November 10, 2009Introduction to Cognitive Science Lecture 17: Game-Playing Algorithms 6 Backtracking in Decision Trees Idea: Start at the root of the decision tree and move downwards, that is, make a sequence of decisions, until you either reach a solution or you enter a situation from where no solution can be reached by any further sequence of decisions. In the latter case, backtrack to the parent of the current node and take a different path downwards from there. If all paths from this node have already been explored, backtrack to its parent. Continue this procedure until you find a solution or establish that no solution exists (there are no more paths to try out).

November 10, 2009Introduction to Cognitive Science Lecture 17: Game-Playing Algorithms 7 Backtracking in Decision Trees Q Q Q Q Q Q Q Q Q Q Q Q Q Q Q Q Q Q place 1 st queen place 2 nd queen place 3 rd queen place 4 th queen empty board

November 10, 2009Introduction to Cognitive Science Lecture 17: Game-Playing Algorithms 8 Two-Player Games with Complete Trees Example II: Let us use similar search algorithms to write “intelligent” programs that play games against a human opponent. Just consider this extremely simple (and not very exciting) game: At the beginning of the game, there are seven coins on a table. At the beginning of the game, there are seven coins on a table. One move consists of removing 1, 2, or 3 coins. One move consists of removing 1, 2, or 3 coins. Player 1 makes the first move, then player 2, then player 1 again, and so on. Player 1 makes the first move, then player 2, then player 1 again, and so on. The player who removes all remaining coins wins. The player who removes all remaining coins wins.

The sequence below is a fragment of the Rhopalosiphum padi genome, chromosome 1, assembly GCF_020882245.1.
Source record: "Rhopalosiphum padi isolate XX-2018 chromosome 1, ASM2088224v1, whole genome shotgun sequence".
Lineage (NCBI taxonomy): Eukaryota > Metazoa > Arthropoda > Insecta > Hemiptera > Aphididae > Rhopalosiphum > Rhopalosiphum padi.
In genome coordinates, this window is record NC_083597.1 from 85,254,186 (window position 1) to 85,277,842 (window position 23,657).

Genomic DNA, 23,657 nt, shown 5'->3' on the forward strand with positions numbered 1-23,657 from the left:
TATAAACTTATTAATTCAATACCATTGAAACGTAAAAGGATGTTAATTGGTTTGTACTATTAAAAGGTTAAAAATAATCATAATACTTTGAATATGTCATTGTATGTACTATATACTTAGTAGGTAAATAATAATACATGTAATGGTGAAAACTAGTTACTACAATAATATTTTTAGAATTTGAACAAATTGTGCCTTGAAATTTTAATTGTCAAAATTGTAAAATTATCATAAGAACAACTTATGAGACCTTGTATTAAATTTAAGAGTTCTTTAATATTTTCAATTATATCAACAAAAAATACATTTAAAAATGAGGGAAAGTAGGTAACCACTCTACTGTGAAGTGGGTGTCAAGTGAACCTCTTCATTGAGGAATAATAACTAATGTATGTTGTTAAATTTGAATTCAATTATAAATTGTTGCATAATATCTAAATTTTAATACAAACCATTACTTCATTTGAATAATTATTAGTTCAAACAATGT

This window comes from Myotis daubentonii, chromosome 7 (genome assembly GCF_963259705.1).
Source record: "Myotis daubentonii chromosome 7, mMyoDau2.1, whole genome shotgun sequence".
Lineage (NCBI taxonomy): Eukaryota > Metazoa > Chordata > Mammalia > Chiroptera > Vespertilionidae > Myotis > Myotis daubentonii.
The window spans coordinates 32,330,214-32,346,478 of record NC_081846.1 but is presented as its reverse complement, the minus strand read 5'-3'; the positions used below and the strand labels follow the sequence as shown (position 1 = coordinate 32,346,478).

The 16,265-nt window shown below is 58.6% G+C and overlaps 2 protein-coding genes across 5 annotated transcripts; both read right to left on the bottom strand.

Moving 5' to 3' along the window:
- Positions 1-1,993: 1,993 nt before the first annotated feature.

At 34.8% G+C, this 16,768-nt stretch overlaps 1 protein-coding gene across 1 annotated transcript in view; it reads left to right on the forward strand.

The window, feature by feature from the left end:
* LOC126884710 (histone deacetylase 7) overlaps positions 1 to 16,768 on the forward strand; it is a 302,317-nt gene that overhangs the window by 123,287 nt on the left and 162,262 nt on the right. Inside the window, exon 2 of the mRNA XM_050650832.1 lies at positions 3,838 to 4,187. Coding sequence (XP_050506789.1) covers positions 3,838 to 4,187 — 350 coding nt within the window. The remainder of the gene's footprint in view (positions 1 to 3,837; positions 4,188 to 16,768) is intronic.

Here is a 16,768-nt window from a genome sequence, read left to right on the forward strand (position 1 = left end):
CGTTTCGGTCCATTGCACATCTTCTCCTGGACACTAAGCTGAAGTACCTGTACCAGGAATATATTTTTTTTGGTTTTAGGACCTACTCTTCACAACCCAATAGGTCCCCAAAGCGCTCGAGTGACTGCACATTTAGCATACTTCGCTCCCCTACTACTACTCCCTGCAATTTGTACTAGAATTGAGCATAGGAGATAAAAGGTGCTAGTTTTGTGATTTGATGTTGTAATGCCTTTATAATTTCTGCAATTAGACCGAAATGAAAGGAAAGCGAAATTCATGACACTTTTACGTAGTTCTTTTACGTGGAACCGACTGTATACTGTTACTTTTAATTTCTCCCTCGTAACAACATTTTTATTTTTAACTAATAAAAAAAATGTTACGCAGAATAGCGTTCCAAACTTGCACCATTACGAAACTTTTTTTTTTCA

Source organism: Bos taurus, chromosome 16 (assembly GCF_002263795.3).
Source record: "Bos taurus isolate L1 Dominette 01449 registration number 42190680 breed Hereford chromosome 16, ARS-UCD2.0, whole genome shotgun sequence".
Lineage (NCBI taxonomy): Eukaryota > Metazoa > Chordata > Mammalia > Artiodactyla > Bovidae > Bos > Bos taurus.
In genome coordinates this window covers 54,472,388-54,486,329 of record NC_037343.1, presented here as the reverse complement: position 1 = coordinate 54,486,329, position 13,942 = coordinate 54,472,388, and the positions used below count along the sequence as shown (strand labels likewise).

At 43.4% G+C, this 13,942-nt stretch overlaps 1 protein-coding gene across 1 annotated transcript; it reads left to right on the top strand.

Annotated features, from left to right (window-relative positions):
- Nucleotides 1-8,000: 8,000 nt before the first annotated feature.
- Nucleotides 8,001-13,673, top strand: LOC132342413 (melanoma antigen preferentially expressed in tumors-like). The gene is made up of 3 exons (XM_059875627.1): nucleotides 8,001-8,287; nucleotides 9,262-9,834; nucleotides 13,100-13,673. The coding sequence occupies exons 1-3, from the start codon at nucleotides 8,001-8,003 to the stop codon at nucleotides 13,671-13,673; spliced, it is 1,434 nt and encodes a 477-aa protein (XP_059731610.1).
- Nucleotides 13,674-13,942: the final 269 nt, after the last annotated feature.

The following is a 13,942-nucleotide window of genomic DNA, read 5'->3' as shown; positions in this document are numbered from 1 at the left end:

November 10, 2009Introduction to Cognitive Science Lecture 17: Game-Playing Algorithms 9 Two-Player Games with Complete Trees Let us assume that the computer has the first move. Then, the game can be described as a series of decisions, where the first decision is made by the computer, the second one by the human, the third one by the computer, and so on, until all coins are gone. The computer wants to make decisions that guarantee its victory (in this simple game). The underlying assumption is that the human always finds the optimal move.

November 10, 2009Introduction to Cognitive Science Lecture 17: Game-Playing Algorithms 10 Two-Player Games with Complete Trees 7 6 5 4 321123 21CC142C3 352C H C H C1321123 21HHH3 1 14 32112321 HHH 3 4 32112321 CCC 3 H